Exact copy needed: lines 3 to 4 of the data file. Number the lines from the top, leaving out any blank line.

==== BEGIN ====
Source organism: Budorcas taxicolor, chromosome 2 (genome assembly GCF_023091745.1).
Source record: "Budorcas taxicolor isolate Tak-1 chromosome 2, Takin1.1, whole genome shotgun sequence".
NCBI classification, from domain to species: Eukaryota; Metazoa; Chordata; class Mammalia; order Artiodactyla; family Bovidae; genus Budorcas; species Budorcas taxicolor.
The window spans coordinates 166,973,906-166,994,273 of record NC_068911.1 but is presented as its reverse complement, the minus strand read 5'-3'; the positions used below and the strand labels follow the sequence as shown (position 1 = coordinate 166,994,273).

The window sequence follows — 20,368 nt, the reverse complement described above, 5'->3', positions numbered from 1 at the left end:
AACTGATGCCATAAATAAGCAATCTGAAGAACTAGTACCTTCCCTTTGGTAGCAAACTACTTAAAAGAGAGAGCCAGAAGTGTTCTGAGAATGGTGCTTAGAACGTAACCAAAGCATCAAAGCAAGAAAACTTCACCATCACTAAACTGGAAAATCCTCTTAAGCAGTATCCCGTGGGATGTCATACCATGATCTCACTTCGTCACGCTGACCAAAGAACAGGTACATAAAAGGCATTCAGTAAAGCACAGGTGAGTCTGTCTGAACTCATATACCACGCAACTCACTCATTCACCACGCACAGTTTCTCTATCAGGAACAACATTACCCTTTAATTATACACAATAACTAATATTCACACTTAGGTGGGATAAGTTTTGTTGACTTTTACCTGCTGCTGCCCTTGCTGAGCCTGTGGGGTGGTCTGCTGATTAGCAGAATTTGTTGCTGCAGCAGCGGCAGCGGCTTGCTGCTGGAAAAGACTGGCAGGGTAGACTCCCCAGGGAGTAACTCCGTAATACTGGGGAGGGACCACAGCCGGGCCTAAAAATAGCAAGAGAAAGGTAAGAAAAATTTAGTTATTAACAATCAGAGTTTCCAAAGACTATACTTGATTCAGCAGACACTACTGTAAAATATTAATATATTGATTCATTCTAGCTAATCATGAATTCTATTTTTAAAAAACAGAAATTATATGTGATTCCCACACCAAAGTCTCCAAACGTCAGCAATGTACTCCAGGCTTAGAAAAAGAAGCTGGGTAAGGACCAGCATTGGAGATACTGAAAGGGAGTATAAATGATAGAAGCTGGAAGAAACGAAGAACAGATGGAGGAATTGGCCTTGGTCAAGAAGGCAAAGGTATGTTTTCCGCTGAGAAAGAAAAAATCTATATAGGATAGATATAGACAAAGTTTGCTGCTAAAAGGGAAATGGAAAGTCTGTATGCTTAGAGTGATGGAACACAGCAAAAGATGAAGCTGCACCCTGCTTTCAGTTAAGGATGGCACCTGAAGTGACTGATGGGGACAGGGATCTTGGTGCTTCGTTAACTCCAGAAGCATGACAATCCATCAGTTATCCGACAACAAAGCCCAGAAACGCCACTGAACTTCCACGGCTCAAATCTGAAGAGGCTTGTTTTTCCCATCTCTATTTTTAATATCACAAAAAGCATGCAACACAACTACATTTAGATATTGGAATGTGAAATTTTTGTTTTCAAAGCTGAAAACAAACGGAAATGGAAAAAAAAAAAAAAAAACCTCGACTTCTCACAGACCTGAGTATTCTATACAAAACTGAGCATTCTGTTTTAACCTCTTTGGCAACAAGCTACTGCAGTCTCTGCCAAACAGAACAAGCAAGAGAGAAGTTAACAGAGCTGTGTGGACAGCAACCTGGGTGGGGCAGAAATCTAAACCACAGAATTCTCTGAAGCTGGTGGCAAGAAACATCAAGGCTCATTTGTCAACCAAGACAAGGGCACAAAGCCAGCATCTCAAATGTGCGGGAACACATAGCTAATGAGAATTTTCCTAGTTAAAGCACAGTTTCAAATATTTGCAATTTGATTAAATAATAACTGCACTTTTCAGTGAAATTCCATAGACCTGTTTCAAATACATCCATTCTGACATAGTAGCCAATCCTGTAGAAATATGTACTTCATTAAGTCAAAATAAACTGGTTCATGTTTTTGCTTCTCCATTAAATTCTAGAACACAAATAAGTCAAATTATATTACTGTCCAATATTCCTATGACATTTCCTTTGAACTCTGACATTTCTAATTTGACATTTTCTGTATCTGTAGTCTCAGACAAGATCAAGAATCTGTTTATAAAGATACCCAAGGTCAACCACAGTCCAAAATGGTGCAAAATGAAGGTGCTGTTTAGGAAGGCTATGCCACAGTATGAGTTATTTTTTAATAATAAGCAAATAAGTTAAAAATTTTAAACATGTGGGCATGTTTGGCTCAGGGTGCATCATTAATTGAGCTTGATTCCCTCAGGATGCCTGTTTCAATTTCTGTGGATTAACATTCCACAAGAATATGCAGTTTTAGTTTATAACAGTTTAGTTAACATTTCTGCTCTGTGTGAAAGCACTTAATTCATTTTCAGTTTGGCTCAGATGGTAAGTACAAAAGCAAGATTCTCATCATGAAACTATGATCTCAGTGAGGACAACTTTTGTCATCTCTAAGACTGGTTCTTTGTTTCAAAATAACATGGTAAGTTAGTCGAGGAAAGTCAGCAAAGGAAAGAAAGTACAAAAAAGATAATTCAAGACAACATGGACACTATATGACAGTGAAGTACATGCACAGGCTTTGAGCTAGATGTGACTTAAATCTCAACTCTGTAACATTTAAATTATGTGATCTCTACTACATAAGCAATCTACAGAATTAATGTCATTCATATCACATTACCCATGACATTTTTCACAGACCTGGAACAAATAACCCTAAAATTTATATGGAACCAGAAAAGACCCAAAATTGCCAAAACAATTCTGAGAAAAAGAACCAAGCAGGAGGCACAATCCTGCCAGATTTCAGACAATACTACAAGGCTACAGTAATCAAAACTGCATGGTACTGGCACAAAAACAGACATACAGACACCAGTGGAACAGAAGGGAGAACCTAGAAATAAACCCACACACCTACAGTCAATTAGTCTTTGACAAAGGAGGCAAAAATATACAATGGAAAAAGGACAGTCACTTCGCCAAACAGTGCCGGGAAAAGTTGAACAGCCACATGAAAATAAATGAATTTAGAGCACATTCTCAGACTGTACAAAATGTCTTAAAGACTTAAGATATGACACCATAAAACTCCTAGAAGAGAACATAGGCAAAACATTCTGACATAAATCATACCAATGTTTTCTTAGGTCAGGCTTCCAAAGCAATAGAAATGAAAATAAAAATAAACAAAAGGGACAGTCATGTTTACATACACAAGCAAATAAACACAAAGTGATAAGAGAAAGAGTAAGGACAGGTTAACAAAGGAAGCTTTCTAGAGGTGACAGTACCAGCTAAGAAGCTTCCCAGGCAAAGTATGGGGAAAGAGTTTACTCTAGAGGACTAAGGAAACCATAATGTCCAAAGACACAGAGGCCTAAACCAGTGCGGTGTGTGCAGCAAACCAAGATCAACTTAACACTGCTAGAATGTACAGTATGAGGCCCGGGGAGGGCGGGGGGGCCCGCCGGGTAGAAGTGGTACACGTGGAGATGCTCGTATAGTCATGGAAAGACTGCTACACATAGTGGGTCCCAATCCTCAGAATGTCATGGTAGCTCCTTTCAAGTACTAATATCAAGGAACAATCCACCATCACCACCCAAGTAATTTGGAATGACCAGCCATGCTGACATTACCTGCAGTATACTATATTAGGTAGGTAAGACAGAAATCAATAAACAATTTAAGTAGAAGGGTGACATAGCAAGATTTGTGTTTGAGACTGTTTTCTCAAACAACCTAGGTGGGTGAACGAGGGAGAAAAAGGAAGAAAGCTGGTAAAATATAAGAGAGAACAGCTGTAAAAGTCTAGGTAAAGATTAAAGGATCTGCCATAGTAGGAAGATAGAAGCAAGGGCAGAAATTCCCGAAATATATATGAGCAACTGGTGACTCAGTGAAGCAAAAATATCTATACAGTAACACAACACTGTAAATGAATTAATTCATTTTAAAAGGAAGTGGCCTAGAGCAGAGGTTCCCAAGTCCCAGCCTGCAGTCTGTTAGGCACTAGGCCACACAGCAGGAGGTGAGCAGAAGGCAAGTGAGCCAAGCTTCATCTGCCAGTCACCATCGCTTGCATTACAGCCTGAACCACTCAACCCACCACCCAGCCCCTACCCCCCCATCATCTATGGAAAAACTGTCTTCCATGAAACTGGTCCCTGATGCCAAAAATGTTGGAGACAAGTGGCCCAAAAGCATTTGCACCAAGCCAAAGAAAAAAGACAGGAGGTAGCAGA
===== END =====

NCBI classification, from domain to species: Eukaryota; Metazoa; Chordata; class Mammalia; order Artiodactyla; family Bovidae; genus Budorcas; species Budorcas taxicolor.
The window spans coordinates 166,973,906-166,994,273 of record NC_068911.1 but is presented as its reverse complement, the minus strand read 5'-3'; the positions used below and the strand labels follow the sequence as shown (position 1 = coordinate 166,994,273).